A Family of Three

July 23, 2010, my heart was in my throat as we said goodbye to Isaac's birth family and drove away from the hospital as a family of three. Today, he's sitting in his high chair, gobbling up fajita meat, pointing at Cody and saying "Gog." How in the world did we get from there to here so quickly?!

Because Isaac joined our family in such a whirlwind-ish manner, I never sat down and recorded all the details that made his birth and hospital stay so unforgettable. This post gives the nuts and bolts, but doesn't even begin to describe what it was really like.

Now seems the perfect time.

(Disclaimer: this walk down memory lane is very, very long. It was fun for me to write, but probably not as fun for you to read, so if you don't make it all the way through, I completely understand.)

I remember:
* pulling into the hospital parking lot and seeing Lexie's parents walking outside. They were holding hands and everything about them said, "Whatever this day brings, we will get through it together."
* rounding the corner into Lexie's room and seeing her standing there in her dressing gown, looking much, much more pregnant than she had just a few days before.
* Jonathan making lots and lots of trips to the coffee machine.
* Lexie's blue lips and violent shivers from the epidural. I felt helpless and awkward and so sorry that she was uncomfortable.
* every inch of the waiting room.
* ordering pizza to share with Lexie's parents and grandparents. Labor had slowed and we weren't sure when the little guy was going to come out. Turns out we ate as Lexie was having her emergency c-section.
* losing my appetite and getting a sick feeling in my stomach as I watched the clock. The doctor had said the c-section would take 20 minutes. Why had it already been 40?
* walking to the nurse's station to ask for an update. They stopped talking when I approached. They told me that the baby was "out," but they seemed reserved and told me no more.
* the sinking feeling when the nurse came in and said there were complications and the baby was in the NICU. When I asked if he was all right, she hesitated and said, "I will let the doctor explain."
* pacing the hallway in the NICU as the nurses tried for 45 minutes to find a vein they could use to replenish his fluids. The huge wave of relief when their "one last try" actually worked.
* seeing another family with blankets and pillows camped out in the NICU waiting room. It looked like they were old pros. My heart broke for them.
* the nurse asking me what formula we were planning to give him. Uhhhh. Hadn't thought about that. She recommended Enfamil or Similac. I said, if it's all the same, how about Enfamil since we have coupons for it at home.
* a nurse stopping by to admire Isaac and asking me his name. There is something special about the first time you tell your child's name to someone. It's real now. He's here and he has this name that we gave him.
* holding my son (my son!) until midnight and making the very difficult decision to go home and get some sleep while he was being extremely well cared for by the NICU nurses.
* stopping at Cub foods on the way to the hospital (what else is open at 5:30 in the morning?) and wondering, what do you get for the woman who has just spent an entire day in unspeakable pain, birthing your child?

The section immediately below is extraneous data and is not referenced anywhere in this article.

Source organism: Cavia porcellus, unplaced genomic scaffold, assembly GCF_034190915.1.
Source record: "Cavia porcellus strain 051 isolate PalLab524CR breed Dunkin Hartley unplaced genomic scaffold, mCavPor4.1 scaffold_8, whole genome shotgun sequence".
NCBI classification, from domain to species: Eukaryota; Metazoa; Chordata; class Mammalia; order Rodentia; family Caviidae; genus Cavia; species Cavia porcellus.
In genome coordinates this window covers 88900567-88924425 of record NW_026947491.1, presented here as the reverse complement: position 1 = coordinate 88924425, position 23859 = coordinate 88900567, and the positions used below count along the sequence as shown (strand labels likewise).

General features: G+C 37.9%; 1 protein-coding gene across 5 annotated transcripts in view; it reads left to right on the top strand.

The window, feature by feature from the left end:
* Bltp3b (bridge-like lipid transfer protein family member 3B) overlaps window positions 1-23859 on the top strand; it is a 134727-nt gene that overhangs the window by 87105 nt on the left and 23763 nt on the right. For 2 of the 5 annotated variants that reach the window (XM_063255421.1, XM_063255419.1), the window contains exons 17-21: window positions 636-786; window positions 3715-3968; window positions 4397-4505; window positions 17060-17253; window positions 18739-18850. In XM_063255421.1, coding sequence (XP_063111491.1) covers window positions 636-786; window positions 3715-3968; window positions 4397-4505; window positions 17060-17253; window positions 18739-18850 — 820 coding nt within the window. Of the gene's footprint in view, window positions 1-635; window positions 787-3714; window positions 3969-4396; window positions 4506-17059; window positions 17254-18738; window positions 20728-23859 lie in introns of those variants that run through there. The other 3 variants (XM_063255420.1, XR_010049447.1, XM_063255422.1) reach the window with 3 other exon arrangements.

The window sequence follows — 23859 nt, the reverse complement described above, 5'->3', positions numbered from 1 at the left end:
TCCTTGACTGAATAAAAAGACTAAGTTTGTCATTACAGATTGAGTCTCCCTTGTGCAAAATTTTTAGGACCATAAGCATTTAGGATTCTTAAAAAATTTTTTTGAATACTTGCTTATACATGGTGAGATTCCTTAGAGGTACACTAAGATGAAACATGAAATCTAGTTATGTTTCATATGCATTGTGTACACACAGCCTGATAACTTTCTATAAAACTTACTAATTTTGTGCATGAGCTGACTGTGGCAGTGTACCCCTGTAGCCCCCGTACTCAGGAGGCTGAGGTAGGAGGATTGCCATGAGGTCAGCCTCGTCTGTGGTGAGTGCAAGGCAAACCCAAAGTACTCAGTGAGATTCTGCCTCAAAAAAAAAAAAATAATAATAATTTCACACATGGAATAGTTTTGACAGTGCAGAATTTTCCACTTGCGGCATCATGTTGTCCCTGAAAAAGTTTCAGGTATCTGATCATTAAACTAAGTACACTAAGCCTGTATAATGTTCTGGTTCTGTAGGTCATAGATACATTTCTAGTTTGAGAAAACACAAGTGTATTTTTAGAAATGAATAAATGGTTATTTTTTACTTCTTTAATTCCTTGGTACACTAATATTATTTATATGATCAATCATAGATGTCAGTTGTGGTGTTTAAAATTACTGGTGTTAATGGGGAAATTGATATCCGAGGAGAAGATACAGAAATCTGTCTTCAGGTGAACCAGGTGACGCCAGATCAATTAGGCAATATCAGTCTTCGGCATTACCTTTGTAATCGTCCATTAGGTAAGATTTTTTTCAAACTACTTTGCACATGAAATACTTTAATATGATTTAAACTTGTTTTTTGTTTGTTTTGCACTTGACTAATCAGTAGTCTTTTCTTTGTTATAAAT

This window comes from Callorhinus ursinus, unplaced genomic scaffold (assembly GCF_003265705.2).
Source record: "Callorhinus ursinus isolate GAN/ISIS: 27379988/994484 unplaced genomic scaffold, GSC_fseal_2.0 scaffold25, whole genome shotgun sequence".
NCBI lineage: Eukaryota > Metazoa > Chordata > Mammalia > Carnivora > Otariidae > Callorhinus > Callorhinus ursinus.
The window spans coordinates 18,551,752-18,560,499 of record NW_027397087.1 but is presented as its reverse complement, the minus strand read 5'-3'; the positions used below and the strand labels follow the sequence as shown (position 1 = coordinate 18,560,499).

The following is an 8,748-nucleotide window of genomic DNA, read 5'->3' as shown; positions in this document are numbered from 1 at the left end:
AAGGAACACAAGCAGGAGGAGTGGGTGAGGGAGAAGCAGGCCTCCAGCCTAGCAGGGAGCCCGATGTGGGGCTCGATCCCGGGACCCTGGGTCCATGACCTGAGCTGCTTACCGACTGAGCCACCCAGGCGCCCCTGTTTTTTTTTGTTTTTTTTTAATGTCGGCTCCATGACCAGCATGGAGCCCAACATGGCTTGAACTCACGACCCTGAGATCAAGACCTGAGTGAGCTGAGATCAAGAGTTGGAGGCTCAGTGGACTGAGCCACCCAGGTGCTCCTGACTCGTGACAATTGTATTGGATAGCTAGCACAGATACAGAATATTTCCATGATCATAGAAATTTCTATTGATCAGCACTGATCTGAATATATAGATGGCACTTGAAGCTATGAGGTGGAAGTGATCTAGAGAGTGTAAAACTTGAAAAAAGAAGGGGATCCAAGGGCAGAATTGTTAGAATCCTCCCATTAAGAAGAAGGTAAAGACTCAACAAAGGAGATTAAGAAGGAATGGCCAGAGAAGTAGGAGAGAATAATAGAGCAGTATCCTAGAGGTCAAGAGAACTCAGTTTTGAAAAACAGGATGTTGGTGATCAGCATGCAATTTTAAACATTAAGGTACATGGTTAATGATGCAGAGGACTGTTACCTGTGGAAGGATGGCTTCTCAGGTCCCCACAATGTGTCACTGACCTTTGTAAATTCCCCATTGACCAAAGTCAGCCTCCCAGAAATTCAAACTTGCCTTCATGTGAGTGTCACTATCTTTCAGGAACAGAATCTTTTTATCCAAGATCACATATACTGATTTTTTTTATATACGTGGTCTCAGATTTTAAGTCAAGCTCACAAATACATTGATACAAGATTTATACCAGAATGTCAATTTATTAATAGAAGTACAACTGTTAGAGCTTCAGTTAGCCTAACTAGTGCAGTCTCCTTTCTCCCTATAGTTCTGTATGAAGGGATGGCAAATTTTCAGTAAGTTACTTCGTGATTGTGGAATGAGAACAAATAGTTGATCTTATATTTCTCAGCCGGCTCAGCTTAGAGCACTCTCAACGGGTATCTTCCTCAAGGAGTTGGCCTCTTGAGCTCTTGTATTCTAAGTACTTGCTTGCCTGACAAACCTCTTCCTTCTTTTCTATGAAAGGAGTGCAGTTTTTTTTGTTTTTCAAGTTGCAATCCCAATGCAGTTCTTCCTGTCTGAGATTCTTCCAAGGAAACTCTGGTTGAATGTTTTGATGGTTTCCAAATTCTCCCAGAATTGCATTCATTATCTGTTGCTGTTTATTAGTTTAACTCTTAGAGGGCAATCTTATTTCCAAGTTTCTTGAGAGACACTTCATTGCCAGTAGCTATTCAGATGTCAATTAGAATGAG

* Lexie, in her wheelchair, holding Isaac for the first time. I knew right then that I not only loved him, but her too.
* waiting and waiting and waiting for Isaac to pee for the first time. He waited until the very end of the "normal range" they gave us.
* thinking that the hospital should use better fabric softener for their baby blankets.
* having to request a pacifier. (I thought they just gave you those greenish newborn ones...) The nurse brought out a Nuk brand pacifier, still in it's plastic and cardboard packaging from the store. We've been single-handedly supporting that company ever since.
* wondering whether we should refer to the baby as "Isaac" (the name we chose for him) or "Jacob" (the name Lexie gave him). We couldn't decide, so Isaac was "him," "the baby," "the little guy," etc. for three days. =)
* one time in particular when Lexie and I were alone in the hospital room for awhile. That was a special hour for me; I felt like I was really beginning to get to know her.
* driving alone to the hospital one morning (Jonathan went back to work so he could save his time off for when we were home) and pulling over on a dirt road between two corn fields because I felt like I was going to throw up. Even though I felt like I was coping well with the stress and excitement, my body gave me away.
* trying to go out to eat somewhere during Isaac's last night in the hospital. We wanted to give Lexie some time alone with him before he spent the night with us. However, it was late, and the only places open were bars that didn't serve food! We ended up sitting in a dark parking lot eating McDonald's and killing time.
* sitting down in the room the hospital let us use on Isaac's last night, looking at him all swaddled up and asleep in his bassinet, and wondering.... now what? We mostly just stared at him.
* "waking up" (only I don't think I was ever asleep) every 10 minutes or so to make sure the swaddle hadn't come loose and suffocated him.
* Jonathan and I waking up the next morning with the same heavy feeling in the pit of our stomach. Time for Isaac to go home. Our happiest day was going to be one of Lexie's saddest.
* going to Target because we forgot to bring clothes to take the baby home in!! It suddenly occurred to me that he can't go in the car seat swaddled and I don't think he should just wear the diaper and cotton shirts he's lived in for the past three days... I felt like such an idiot.
* tears, tears, and more tears as Lexie said good-bye and left the hospital. It was as heartbreaking as we had imagined. How could we take Isaac away from the one person who had loved and taken care of him for over 9 months?
* how Isaac's eyes grew ten sizes larger as we brought him into the great outdoors for the first time and loaded him into the car. He had this look on his face like "What. The. Hell."
* saying to Jonathan as we drove home, "So. There's a baby in our car..."